Report of an Independent Review of Progress (IRP) at Maghaberry Prison

Publication: 08/02/24
Cover of Independent Review of Progress at Maghaberry Prison Report
Report of an Independent Review of Progress at Maghaberry Prison

What is an Independent Review of Progress (IRP)?

Independent Review of Progress (IRPs) play a pivotal role in assessing progress prisons have made against concerns identified in inspection reports. IRP aims to support continuous improvement and identify any emerging difficulties at an early stage that could impact on outcomes for prisoners. 

The first IRPs were carried out by Inspectors at Maghaberry Prison and Magilligan Prison, shedding light on both progress and persisting concerns.

Who carried out the Inspection?

What did Inspectors look at during this IRP?

Inspectors followed up on the 12 areas of concern identified during the 2022 inspection.

The IRP included two days on site at Maghaberry Prison in late October/early November 2023 and spoke to leaders, managers, staff, service providers and prisoners.

We also spoke to Independent Monitoring Board members and a staff association.  The prison, the South Eastern Health and Social Care Trust (SEHSCT) and Belfast Metropolitan College had provided data and documentation setting out their assessment of the progress they had made and this was examined and tested.

What is Maghaberry prison like now?

Maghaberry Prison showcased reasonably good progress against nine concerns identified in the 2022 Inspection, but insufficient progress against two and no meaningful progress in one.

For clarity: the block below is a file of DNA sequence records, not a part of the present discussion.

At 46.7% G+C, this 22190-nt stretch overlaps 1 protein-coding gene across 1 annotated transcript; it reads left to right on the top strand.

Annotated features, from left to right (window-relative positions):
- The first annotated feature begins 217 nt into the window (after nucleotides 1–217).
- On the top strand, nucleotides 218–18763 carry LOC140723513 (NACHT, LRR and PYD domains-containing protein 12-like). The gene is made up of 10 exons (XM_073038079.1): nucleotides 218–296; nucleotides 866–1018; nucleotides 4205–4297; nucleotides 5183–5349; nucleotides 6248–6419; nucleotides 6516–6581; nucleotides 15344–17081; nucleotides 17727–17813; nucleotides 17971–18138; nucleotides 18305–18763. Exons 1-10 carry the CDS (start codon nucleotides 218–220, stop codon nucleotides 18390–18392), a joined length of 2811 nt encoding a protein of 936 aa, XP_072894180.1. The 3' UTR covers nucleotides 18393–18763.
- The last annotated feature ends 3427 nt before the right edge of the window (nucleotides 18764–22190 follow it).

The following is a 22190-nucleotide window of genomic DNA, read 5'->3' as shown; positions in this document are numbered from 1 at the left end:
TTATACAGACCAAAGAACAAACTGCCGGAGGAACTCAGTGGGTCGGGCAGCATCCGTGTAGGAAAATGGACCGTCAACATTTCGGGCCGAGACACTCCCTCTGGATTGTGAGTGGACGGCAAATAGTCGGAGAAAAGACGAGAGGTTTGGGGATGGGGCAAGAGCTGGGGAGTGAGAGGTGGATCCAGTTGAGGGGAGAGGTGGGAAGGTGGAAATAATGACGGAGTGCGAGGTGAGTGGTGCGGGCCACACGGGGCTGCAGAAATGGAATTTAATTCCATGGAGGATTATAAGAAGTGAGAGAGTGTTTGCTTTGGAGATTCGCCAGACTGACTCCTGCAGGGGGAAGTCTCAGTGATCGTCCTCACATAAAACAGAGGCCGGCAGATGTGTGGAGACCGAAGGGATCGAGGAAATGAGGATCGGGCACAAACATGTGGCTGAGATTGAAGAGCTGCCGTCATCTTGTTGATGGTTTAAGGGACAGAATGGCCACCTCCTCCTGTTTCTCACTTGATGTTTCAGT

Improvements and ongoing concerns:

Maghaberry had introduced a robust early learning process to learn from serious incidents and prisoners now had more regular and consistent access to education, skills and work activities. 

The installation of body scanners and reintroduction of mandatory drug testing had helped reduce the level of drugs and other contraband being smuggled into the prison, but leaders did not yet have a co-ordinated plan to tackle this issue and there remained a significant problem with the trade in medication. 

Inspectors were concerned that despite some steps being taken to improve the approach to adult safeguarding, there had not been effective collaboration between prison and health care leaders and there were cases where the approach to safeguarding was not effective.  There needed to be urgent action to address this important issue.  Much also remained to be done to support prisoner rehabilitation and planning for their release.

Notable practice:

The inspection team found four examples of notable positive practice during this IRP, including a tradeable medicines quality improvement project to reduce the number of medicine related incidents; a reading project so that prisoners could record stories and send them to their children that helped to maintain important family connections; the participation in the Belfast Marathon relay and the exploration of mental health and addiction issues through a production by the Spanner in the Works theatre company.


We recognise the challenges faced by leaders in the Northern Ireland Prison Service and its service partners, particularly with the current prison population numbers and resource challenges to drive improvement and it was evident that leaders, managers and staff had taken some steps to respond to the respective inspection findings.

However, ambition and action are needed to support prisoners leaving custody healthier, more employable, making better choices and less likely to return to prison.
Read IRP at Magilligan Prison
Read the Press Release